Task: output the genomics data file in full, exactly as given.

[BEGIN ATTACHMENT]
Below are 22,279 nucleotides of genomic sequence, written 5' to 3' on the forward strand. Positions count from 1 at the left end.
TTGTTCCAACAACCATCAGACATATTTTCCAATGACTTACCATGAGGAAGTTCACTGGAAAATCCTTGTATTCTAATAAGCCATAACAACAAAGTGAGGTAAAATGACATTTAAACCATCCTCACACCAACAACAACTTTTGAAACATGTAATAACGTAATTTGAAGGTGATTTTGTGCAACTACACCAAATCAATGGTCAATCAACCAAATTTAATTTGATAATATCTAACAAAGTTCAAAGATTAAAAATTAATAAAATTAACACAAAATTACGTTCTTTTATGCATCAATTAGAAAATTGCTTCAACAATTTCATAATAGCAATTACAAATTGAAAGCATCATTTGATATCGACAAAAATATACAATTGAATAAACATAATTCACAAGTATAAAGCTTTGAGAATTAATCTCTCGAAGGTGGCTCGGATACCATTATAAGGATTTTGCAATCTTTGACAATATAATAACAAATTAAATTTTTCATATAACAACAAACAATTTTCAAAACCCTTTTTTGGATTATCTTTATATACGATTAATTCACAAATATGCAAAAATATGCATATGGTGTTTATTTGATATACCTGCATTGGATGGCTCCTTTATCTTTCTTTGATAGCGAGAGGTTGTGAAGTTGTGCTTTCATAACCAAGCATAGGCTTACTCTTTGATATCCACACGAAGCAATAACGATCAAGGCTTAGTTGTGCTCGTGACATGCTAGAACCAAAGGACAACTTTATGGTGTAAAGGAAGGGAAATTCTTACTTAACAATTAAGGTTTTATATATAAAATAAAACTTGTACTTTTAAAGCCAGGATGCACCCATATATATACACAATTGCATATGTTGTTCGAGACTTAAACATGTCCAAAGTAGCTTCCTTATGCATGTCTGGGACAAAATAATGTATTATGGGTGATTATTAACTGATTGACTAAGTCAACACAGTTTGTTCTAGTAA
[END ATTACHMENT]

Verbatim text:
Below are 22,279 nucleotides of genomic sequence, written 5' to 3' on the forward strand. Positions count from 1 at the left end.
TTGTTCCAACAACCATCAGACATATTTTCCAATGACTTACCATGAGGAAGTTCACTGGAAAATCCTTGTATTCTAATAAGCCATAACAACAAAGTGAGGTAAAATGACATTTAAACCATCCTCACACCAACAACAACTTTTGAAACATGTAATAACGTAATTTGAAGGTGATTTTGTGCAACTACACCAAATCAATGGTCAATCAACCAAATTTAATTTGATAATATCTAACAAAGTTCAAAGATTAAAAATTAATAAAATTAACACAAAATTACGTTCTTTTATGCATCAATTAGAAAATTGCTTCAACAATTTCATAATAGCAATTACAAATTGAAAGCATCATTTGATATCGACAAAAATATACAATTGAATAAACATAATTCACAAGTATAAAGCTTTGAGAATTAATCTCTCGAAGGTGGCTCGGATACCATTATAAGGATTTTGCAATCTTTGACAATATAATAACAAATTAAATTTTTCATATAACAACAAACAATTTTCAAAACCCTTTTTTGGATTATCTTTATATACGATTAATTCACAAATATGCAAAAATATGCATATGGTGTTTATTTGATATACCTGCATTGGATGGCTCCTTTATCTTTCTTTGATAGCGAGAGGTTGTGAAGTTGTGCTTTCATAACCAAGCATAGGCTTACTCTTTGATATCCACACGAAGCAATAACGATCAAGGCTTAGTTGTGCTCGTGACATGCTAGAACCAAAGGACAACTTTATGGTGTAAAGGAAGGGAAATTCTTACTTAACAATTAAGGTTTTATATATAAAATAAAACTTGTACTTTTAAAGCCAGGATGCACCCATATATATACACAATTGCATATGTTGTTCGAGACTTAAACATGTCCAAAGTAGCTTCCTTATGCATGTCTGGGACAAAATAATGTATTATGGGTGATTATTAACTGATTGACTAAGTCAACACAGTTTGTTCTAGTAA